Unfair-ieta: Jake has mean streak at Wrigley

Cubs have to 'expect greatness' out of ace at Friendly Confines

Unfair-ieta: Jake has mean streak at Wrigley

CHICAGO -- Jake Arrieta, the best statistical pitcher in Wrigley Field history, toed the rubber before 41,702 fans Saturday and quickly removed any sense of anticipation.

In his first home start this season, Arrieta began a 6-2 Cubs victory against the Rockies by striking out the side, attacking Rockies hitters with a devastating two-seam fastball and tying them up with off-speed strikes.

Arrieta was on, there was no doubt.

"It's a confident moment," Cubs manager Joe Maddon said. "The other part is, what does the other team feel like?"

Arrieta went on to fire eight scoreless innings, adding to his unprecedented run of success at the Friendly Confines. He hasn't allowed a run at Wrigley in 48 2/3 innings, the longest streak in the stadium's history.

The second-longest scoreless streak in Wrigley history is by a visitor, none other than Hall of Fame Cardinals pitcher Bob Gibson with 37 straight in 1965 and '66. Arrieta owns the longest home streak in the Majors since Ray Herbert pitched 54 scoreless for the White Sox between 1962 and '63.

With the 48 2/3 scoreless innings at home and counting, such dominance is becoming a formality.

"I think we're a little spoiled around here because we've come to expect greatness out of him," catcher David Ross said.

Sometimes, stats and records can seem boring or meaningless. Not with Arrieta. The numbers are eye-popping, and there is no ambiguity about their meaning. Arrieta has become as dominant as it gets:

• His streak of 23 consecutive quality starts is approaching Bob Gibson's record of 26 in 1967-68. In those starts, Arrieta is 19-1 with a 0.91 ERA.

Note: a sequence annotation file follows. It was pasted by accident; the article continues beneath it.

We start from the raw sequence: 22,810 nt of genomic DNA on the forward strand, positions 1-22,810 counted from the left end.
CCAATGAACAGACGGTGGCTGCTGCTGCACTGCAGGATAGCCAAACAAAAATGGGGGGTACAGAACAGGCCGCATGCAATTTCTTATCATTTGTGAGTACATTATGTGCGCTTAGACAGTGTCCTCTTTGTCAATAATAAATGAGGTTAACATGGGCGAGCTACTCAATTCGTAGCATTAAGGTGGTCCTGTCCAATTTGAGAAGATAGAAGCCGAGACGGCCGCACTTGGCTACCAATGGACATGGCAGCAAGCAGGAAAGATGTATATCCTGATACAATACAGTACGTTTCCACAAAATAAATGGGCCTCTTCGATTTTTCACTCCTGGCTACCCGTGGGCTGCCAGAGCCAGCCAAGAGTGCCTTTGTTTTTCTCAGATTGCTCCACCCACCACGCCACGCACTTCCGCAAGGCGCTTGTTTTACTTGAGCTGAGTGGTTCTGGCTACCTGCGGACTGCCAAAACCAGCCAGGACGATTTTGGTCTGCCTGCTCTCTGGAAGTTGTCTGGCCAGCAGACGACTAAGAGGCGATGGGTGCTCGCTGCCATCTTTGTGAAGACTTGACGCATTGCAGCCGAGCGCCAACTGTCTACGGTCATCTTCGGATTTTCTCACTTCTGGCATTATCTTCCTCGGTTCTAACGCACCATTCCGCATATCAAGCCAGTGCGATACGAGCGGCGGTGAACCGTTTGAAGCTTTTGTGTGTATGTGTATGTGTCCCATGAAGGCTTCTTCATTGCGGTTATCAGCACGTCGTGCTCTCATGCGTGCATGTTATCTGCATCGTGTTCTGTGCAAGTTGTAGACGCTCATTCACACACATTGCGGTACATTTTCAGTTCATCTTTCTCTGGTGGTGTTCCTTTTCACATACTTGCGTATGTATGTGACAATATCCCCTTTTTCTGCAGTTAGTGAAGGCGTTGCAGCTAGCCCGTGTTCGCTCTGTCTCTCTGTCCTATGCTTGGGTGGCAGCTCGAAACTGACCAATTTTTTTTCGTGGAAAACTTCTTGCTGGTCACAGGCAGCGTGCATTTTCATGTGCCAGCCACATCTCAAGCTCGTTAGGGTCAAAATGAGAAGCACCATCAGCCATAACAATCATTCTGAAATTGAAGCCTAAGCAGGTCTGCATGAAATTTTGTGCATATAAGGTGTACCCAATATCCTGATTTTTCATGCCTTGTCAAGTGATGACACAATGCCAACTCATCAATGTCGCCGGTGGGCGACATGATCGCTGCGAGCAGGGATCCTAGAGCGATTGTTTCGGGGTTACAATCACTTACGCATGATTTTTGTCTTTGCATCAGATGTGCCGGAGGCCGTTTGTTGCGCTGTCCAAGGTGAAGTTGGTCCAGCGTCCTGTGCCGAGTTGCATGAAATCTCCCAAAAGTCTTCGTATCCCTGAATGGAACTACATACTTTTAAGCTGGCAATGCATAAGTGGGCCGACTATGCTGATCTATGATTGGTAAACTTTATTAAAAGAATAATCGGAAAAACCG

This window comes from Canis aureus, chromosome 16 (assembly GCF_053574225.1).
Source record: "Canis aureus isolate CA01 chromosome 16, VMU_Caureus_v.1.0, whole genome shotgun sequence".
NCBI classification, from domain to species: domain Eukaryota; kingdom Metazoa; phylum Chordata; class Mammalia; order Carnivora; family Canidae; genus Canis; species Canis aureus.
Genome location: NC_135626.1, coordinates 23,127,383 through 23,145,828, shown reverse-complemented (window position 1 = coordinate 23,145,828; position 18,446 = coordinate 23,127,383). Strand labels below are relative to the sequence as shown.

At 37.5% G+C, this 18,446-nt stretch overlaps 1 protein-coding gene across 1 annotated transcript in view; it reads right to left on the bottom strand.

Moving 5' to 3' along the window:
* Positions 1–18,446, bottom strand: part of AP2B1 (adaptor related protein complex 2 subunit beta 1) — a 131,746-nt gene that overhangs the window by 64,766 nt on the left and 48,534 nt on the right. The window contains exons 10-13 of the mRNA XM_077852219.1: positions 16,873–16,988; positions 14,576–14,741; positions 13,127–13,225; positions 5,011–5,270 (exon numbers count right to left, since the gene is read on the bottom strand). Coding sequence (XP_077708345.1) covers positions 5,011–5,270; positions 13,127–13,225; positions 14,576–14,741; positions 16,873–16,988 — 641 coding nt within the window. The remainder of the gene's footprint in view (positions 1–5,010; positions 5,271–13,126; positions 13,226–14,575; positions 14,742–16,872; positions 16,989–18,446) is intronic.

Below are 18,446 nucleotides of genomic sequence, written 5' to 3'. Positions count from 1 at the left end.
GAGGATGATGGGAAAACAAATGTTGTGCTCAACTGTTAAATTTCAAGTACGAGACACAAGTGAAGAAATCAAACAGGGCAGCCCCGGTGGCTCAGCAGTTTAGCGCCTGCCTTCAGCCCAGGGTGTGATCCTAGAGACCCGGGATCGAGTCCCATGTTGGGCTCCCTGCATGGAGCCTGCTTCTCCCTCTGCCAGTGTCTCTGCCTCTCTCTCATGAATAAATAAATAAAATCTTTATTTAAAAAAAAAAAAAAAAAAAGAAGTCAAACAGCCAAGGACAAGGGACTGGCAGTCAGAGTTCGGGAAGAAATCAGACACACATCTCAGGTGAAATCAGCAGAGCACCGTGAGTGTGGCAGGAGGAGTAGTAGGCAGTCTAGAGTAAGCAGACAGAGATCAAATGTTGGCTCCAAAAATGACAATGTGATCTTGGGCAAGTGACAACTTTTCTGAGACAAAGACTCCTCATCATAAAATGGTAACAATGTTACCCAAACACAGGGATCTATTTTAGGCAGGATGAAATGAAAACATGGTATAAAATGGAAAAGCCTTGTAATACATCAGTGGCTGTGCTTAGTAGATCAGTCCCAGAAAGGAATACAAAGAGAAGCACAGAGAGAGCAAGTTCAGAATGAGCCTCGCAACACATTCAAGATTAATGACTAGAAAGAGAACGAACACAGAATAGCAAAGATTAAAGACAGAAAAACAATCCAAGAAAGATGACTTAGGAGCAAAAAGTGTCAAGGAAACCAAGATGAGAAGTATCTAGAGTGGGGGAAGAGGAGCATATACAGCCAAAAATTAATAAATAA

• Since Aug. 1, Arrieta is 14-0 and has allowed seven earned runs in 110 1/3 innings.

• His career ERA at Wrigley is 2.01, the best in club history.

"There's nothing for me to say," Maddon said. "I could only mess him up."

Saturday, Arrieta struck out eight and walked one. He threw 100 pitches and batted in the bottom of the eighth, but Maddon decided not to let him finish the complete game. Maddon said his cutoff was five runs. When the Cubs got up 6-0 in the eighth, that was it.

"You have to draw that line in the sand at some point," Maddon said. "There's nothing really brilliant to it. I just chose [five]."

Ross said it's no secret Arrieta wanted to finish the game, but Maddon and Arrieta talked in Spring Training about such situations.

"Of course he could have gone out there and possibly or probably thrown a shutout today," Maddon said. "But big picture, you as a manager have to look out for the team and him and his career and his family, too."

Arrieta said he understands, adding "the most important innings are to come."

But whether it's April or October, the thrill that is Jake Arrieta continues. For now, he's riding this wave of success for all it's worth.

"This game will humble you, and it can do it in a heartbeat," Arrieta said. "I think remaining humble and working hard regardless of your success or failure is the way to approach it. … That's why I try to work the way I do between starts, to prepare so when I take the mound, that's the fun part."

Cody Stavenhage is an associate reporter for MLB.com. This story was not subject to the approval of Major League Baseball or its clubs.